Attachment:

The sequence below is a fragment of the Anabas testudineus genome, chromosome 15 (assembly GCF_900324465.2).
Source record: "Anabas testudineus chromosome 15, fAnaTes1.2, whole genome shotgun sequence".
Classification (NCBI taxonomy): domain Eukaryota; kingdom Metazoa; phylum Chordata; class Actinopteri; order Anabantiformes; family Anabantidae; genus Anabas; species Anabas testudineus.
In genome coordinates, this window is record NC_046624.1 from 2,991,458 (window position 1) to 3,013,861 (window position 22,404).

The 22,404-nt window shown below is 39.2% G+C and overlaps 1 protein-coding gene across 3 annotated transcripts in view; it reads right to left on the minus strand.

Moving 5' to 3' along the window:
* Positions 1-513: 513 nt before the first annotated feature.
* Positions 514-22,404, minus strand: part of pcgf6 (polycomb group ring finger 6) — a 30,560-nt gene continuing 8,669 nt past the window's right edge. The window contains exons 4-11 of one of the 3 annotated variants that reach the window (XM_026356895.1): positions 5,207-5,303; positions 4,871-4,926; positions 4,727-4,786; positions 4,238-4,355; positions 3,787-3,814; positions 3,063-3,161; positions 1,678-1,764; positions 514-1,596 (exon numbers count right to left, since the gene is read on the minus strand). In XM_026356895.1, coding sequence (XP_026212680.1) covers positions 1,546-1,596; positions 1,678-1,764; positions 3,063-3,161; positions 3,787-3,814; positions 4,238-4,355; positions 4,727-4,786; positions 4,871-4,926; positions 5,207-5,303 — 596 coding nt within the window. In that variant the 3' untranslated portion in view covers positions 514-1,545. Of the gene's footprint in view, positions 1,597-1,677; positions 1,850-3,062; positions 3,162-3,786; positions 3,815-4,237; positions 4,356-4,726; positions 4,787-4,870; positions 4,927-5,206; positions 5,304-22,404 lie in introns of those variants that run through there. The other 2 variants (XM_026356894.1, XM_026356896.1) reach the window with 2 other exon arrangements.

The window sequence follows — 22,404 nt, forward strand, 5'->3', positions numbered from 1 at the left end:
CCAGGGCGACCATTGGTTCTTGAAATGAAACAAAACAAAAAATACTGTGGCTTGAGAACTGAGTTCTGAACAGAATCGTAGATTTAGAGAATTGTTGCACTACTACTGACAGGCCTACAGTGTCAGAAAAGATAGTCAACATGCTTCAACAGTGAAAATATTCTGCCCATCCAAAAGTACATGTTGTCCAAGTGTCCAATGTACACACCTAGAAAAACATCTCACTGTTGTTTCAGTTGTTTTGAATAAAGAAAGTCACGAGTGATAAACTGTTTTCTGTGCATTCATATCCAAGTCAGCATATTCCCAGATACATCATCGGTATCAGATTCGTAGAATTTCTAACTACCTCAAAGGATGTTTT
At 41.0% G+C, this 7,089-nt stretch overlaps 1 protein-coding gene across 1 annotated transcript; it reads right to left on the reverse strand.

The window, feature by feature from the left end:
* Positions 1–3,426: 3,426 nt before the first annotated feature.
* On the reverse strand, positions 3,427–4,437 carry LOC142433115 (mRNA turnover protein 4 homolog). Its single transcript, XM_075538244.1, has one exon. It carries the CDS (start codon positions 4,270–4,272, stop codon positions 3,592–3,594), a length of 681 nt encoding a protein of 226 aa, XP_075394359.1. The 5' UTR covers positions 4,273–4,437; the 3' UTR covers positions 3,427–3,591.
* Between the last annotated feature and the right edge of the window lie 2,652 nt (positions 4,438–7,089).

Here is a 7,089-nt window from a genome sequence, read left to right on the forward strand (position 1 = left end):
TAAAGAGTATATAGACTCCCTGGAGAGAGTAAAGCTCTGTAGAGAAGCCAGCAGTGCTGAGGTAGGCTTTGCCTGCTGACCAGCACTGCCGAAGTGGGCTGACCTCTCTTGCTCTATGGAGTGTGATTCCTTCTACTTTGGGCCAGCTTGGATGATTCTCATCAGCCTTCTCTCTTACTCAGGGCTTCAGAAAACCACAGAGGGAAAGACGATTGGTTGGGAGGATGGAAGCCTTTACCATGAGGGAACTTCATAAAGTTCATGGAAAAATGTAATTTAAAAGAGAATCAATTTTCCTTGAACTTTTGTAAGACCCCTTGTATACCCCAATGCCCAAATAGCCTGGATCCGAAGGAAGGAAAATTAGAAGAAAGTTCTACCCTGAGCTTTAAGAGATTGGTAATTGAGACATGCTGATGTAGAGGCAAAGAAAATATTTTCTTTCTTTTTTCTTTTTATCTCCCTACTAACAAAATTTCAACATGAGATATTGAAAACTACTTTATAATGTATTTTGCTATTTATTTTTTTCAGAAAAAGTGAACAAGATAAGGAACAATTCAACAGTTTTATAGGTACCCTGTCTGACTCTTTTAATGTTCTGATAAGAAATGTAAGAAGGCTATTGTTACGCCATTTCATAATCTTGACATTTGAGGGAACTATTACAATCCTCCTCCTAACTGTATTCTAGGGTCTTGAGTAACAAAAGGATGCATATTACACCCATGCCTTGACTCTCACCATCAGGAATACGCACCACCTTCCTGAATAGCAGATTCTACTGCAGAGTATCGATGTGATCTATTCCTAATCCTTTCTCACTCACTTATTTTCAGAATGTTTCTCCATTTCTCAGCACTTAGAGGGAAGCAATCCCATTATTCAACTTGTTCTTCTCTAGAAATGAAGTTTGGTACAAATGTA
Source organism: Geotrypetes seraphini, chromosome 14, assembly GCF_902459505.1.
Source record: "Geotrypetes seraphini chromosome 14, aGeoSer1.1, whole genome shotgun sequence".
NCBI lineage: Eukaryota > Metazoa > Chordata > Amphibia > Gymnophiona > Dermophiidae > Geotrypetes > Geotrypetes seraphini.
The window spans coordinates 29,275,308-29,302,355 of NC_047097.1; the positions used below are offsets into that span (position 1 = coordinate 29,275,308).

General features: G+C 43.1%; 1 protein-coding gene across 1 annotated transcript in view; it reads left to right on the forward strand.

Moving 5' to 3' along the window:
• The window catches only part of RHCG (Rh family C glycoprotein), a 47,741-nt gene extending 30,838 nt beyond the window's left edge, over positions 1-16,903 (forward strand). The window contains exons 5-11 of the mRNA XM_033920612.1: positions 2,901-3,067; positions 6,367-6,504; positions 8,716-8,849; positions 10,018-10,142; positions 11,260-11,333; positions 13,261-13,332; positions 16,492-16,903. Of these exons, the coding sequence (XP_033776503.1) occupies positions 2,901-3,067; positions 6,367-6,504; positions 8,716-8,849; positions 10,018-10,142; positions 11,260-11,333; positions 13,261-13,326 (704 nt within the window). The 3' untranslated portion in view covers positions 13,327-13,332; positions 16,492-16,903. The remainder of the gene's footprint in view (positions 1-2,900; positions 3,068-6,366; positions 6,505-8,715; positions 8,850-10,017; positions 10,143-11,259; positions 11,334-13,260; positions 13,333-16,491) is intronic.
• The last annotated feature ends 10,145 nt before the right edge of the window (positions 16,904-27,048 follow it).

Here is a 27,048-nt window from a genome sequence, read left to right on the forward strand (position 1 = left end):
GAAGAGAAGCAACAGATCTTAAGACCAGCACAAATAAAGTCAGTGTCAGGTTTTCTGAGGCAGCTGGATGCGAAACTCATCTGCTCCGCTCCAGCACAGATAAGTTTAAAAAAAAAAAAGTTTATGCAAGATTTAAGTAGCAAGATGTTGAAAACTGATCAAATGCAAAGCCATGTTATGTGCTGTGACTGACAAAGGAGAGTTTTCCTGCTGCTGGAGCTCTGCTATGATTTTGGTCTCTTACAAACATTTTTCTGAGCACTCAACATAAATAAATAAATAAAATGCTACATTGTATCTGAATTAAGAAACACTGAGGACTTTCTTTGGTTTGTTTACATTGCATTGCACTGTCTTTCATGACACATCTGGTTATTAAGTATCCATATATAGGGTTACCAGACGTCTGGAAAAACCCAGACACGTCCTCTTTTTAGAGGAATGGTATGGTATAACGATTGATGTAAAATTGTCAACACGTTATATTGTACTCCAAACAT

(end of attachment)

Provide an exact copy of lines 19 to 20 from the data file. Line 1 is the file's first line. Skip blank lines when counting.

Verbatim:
Source record: "Geotrypetes seraphini chromosome 14, aGeoSer1.1, whole genome shotgun sequence".
NCBI lineage: Eukaryota > Metazoa > Chordata > Amphibia > Gymnophiona > Dermophiidae > Geotrypetes > Geotrypetes seraphini.